Similar to US HIPAA requirements, GDPR calls for organizations to limit personal data access to only those users that requires the specific data to perform his/her job. Organizations must also prove that appropriate network safeguards are in place to protect the privacy of the data. With the prominence of BYOD and mobile devices, combined with IoT devices moving into the mainstream, endpoint devices represent a large risk for GDPR non-compliance. Malware can be inadvertently delivered by trusted employees who access networks remotely using devices that may be unchecked for potential security vulnerabilities.
Most IoT devices and many BYOD devices lack basic security. With everything from printers to HVAC systems and medical equipment becoming internet-enabled, ensuring that these endpoint devices cannot be used to attack the network or as a conduit for network access is crucial. Traditional security technologies such as firewalls, intrusion prevention systems, and identity management solutions are all necessary, but they are no longer enough. None of these solutions were designed to address the issues of device health and security posture for devices accessing the network. Whether mobile devices are BYOD or owned by the organization, these devices put the network at risk for viruses and malware every time they connect to an outside network.
Controlling access and endpoint connections
To mitigate the risks posed by endpoint devices, organizations need a comprehensive security solution that limits access and automatically enforces network usage policies. To accomplish this goal, organizations need to see and control all endpoints, as well as data access. The best way to address this issue is by using a Security Automation & Orchestration solution that features network access control. This enables organizations to integrate information from multiple security sources into a single, comprehensive dashboard, which coordinates information to increase the fidelity of each alert. This simplifies management and provides the benefits of integrating multiple best-of-breed security solutions to accurately triage alerts.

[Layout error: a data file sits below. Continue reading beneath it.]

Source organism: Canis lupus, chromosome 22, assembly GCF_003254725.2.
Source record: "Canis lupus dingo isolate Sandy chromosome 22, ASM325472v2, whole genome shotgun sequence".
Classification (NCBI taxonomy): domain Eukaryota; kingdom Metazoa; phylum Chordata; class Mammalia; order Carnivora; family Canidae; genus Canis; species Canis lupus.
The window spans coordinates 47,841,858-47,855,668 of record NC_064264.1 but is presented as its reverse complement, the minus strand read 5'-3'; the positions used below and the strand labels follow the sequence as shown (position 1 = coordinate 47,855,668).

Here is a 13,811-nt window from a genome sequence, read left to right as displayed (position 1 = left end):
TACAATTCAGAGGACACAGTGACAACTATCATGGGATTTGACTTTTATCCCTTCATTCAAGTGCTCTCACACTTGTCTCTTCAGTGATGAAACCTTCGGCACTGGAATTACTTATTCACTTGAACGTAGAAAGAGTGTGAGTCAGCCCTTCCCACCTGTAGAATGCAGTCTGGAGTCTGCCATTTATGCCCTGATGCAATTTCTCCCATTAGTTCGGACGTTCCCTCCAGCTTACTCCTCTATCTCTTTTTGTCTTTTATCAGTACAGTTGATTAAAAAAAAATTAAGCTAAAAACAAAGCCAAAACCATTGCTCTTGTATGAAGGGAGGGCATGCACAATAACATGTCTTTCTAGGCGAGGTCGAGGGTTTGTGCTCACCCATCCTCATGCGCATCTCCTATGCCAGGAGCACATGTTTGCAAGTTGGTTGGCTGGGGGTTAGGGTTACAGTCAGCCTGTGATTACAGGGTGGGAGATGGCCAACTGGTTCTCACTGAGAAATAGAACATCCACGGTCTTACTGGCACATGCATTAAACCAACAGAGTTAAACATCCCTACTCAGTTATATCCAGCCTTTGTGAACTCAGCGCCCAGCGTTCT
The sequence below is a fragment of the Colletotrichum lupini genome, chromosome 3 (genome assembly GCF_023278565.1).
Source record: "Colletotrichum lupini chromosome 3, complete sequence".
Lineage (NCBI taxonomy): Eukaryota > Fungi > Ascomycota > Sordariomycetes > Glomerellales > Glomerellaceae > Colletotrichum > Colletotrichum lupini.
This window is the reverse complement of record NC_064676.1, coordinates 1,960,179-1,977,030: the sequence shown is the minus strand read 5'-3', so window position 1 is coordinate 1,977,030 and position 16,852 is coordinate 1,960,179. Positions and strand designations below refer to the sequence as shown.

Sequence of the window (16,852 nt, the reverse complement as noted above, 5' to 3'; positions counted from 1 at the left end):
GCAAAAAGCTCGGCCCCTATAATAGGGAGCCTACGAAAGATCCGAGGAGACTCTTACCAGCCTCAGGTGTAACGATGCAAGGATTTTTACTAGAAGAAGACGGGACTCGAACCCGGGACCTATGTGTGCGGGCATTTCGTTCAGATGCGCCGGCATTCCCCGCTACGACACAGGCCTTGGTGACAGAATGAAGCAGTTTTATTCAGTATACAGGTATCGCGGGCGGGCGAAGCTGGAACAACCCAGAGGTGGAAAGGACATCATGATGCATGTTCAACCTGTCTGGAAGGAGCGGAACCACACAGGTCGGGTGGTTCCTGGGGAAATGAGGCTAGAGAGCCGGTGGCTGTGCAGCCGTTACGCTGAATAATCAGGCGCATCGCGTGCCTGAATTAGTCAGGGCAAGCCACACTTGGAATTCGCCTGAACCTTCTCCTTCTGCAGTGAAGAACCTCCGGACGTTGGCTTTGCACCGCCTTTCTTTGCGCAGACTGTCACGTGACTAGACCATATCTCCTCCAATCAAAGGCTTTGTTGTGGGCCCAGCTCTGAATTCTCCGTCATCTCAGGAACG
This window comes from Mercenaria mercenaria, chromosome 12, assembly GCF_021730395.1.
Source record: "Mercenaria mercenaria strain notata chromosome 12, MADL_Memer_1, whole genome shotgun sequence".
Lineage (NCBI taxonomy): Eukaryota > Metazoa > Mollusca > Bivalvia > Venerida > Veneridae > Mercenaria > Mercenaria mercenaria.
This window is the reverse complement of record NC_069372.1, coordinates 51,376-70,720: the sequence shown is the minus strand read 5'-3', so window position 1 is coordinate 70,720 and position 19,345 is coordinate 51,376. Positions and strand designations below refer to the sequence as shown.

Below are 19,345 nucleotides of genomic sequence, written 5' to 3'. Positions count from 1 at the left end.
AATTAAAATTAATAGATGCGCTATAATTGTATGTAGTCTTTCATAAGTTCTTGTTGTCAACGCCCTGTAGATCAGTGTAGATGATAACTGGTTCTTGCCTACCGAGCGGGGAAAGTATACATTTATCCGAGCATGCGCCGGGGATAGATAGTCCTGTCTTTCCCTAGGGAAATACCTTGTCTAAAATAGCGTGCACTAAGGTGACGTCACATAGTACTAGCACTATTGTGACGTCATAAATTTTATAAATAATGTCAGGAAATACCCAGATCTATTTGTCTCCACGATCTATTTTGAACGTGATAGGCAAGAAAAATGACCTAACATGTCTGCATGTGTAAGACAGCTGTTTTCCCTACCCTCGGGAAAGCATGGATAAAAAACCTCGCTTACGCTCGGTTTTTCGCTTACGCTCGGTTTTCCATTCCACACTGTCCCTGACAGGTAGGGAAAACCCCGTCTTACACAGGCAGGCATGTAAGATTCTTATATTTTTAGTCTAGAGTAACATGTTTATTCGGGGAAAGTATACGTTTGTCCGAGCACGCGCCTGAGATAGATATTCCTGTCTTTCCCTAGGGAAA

One solution that helps to ensure endpoints are GDPR compliant is Network Sentry. It helps organizations ensure endpoint access is GDPR compliant and that organizations can limit access to protected information, by providing:
Visibility: It provides complete visibility into all endpoints on the network. Organizations cannot protect devices if the IT team doesn’t know the devices exist. After the WannaCry virus hit the UK’s NHS centers by exploiting older versions of software, organizations are also finding that visibility is important for instantly locating devices and checking the software and security versions. Network Sentry provides the 100% visibility into all endpoint devices and actions.
Control: Network Sentry offers identity management, endpoint compliance, and security policy enforcement capabilities that help organizations to enforce specific access policies with role-based access to network resources. Each device can be checked before it connects to the network to ensure it meets minimum security and software patch requirements. Organizations can set specific levels of access by role, title, time and device, making it easy to restrict access to personal data. It also keeps a complete log, recording 100% of actions to provide a comprehensive audit trail to prove GDPR compliance.
Response: Automated threat response detects and continuously monitors devices for suspicious behavior, then automatically quarantines suspect devices in real-time. It then forwards the alert and context to a security analyst for remediation. Network Sentry’s immediate reaction can prevent the spread of malware and significantly decrease the potential for a data breach.